There Can Be Clues Hiding In Those Papers
Researching a family tree can lead to a huge collection of papers and things. A second or closer look at these items can hold surprising and vital information regarding ancestors, details that add to a life story.
What to Look For
Official Documents: Drivers licenses, Social Security Cards, and military identification cards can hold vital information, like address and age, but there is also information like height, weight, hair color, and eye color. We may remember our grandfather as being old and frail and having grey hair. Imagine learning that the same grandfather stood six feet tall and had light brown hair while he served in the army.
Personal Documents: Insurance cards, credit cards, and receipts. These are things that we would find in our own wallet today. Finding those same things among an ancestor’s belongings can be a glimpse into their everyday life. Where did they shop, what did they buy, and how much did things cost at that time?
Address Books: One of my most used resources are old address books. They have been an invaluable tool when it comes to documenting photos. But, they can also be great for finding specific streets and house numbers for ancestors.
Calendars and Personal Planners: These can note birthdays and anniversaries. Also, it can note appointments and meetings, personal and employment related. How busy was and what did an ancestor do in a typical week?
Military Paperwork: There is never a shortage of documents when it comes to the military. Letters, telegrams, discharge papers, and certificates can all hold information that will tell an ancestor’s military story. These can also lead to information that will help in searching military records.
School memorabilia: Diplomas, graduation announcements, report cards, prom tickets, awards, and yearbooks can chronicle an ancestor’s academic years.
Dig a Little Deeper
Family papers and photos are a great place to start when it come to researching a family tree, as they are full of valuable genealogical material. The key to building on that information is to keep digging.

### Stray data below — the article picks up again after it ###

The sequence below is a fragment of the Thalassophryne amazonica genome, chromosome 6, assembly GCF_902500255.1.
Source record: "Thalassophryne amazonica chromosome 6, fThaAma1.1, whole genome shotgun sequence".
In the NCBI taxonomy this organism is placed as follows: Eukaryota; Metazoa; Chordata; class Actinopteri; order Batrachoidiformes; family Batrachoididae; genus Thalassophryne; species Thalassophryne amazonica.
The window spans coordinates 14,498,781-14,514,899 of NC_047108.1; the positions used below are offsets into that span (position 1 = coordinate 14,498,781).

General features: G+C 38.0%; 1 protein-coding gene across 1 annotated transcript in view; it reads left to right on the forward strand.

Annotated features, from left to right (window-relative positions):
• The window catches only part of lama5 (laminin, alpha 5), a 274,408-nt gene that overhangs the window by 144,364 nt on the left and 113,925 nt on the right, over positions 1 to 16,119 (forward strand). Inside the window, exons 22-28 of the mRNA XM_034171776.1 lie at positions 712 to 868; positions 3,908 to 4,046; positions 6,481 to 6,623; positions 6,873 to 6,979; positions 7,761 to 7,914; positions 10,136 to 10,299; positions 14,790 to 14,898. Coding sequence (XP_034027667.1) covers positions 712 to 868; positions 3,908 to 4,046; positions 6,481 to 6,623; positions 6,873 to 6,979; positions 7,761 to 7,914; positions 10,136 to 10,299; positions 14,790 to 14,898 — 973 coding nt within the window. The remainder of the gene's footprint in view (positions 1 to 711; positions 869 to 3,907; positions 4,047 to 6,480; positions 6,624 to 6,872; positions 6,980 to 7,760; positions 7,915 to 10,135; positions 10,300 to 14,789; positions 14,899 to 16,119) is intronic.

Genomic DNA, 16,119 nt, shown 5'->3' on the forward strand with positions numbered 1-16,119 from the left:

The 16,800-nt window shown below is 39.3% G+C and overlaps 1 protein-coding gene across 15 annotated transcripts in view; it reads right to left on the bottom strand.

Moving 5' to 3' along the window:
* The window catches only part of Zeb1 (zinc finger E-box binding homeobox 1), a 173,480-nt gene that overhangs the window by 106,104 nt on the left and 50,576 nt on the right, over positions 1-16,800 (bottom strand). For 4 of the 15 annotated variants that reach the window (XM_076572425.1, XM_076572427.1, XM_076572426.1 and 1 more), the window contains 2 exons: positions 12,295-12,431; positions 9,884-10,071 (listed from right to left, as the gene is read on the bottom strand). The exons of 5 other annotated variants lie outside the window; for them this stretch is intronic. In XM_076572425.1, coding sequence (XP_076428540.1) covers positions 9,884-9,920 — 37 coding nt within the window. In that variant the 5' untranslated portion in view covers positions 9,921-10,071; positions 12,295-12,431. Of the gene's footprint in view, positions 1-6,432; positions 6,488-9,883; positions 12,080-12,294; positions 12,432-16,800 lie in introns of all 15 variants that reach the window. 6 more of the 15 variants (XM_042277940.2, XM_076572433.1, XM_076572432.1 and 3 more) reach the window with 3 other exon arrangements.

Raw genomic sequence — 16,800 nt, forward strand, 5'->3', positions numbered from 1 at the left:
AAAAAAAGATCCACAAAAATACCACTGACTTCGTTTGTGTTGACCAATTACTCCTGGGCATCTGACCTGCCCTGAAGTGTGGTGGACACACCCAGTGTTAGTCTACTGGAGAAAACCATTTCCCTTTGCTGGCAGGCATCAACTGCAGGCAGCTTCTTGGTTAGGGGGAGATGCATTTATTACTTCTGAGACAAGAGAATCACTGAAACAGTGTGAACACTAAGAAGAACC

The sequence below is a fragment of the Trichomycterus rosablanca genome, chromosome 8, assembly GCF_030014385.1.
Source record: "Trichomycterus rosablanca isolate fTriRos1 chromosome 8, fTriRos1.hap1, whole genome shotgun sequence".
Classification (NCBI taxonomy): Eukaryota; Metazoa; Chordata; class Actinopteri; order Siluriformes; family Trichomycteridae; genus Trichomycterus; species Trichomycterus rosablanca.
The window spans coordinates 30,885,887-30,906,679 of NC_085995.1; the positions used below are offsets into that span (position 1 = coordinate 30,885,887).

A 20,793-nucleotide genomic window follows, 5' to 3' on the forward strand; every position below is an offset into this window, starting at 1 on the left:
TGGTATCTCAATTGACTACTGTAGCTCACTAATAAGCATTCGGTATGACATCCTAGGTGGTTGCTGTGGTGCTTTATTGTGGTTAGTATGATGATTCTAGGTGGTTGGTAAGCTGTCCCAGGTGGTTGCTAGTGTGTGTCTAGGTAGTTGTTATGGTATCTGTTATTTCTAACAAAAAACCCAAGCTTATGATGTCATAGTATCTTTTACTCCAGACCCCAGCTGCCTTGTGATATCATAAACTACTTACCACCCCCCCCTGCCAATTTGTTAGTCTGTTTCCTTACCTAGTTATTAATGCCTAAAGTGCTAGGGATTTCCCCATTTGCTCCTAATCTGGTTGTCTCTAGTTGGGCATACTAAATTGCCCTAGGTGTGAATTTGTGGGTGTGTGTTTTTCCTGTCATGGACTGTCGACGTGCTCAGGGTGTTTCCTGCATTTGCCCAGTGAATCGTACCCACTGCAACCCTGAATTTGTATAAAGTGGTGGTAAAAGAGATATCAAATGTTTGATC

It is easiest if you focus on one part of a family or one specific family member at a time. Take a closer look at addresses, neighborhoods, schools and churches they attended, military service, places of employment.
Make use of local resources. State archives hold a wealth of information. Ancestor research can be refined by visiting a city historical society, which is an organization dedicated to collecting, organizing, and preserving historical information.
We are so lucky to live in a day and age where we can sit in the comfort of our own home and are able to have access to a growing number of record collections. Every day more and more archives are digitizing their collections and making them available on their websites. Not only does this make accessing these records more convenient, but it is making sure that they will be around for generations to come.
A quick Internet search can yield endless information. Searching family websites, social networks, and genealogy blogs may lead to finding information about an ancestor, as well as making family connections.
I have a love for genealogy, history, and research. I have been researching my family tree for over nine years. I enjoy documenting and preserving all of the family pictures, documents, and keepsakes that I have acquired over my years of research. In my spare time I enjoy making memories with my family, reading, spending time outdoors, and traveling to historical sites. I enjoy sharing my genealogy discoveries on my blog, http://www.amateurmodernfamilyhistorian.com/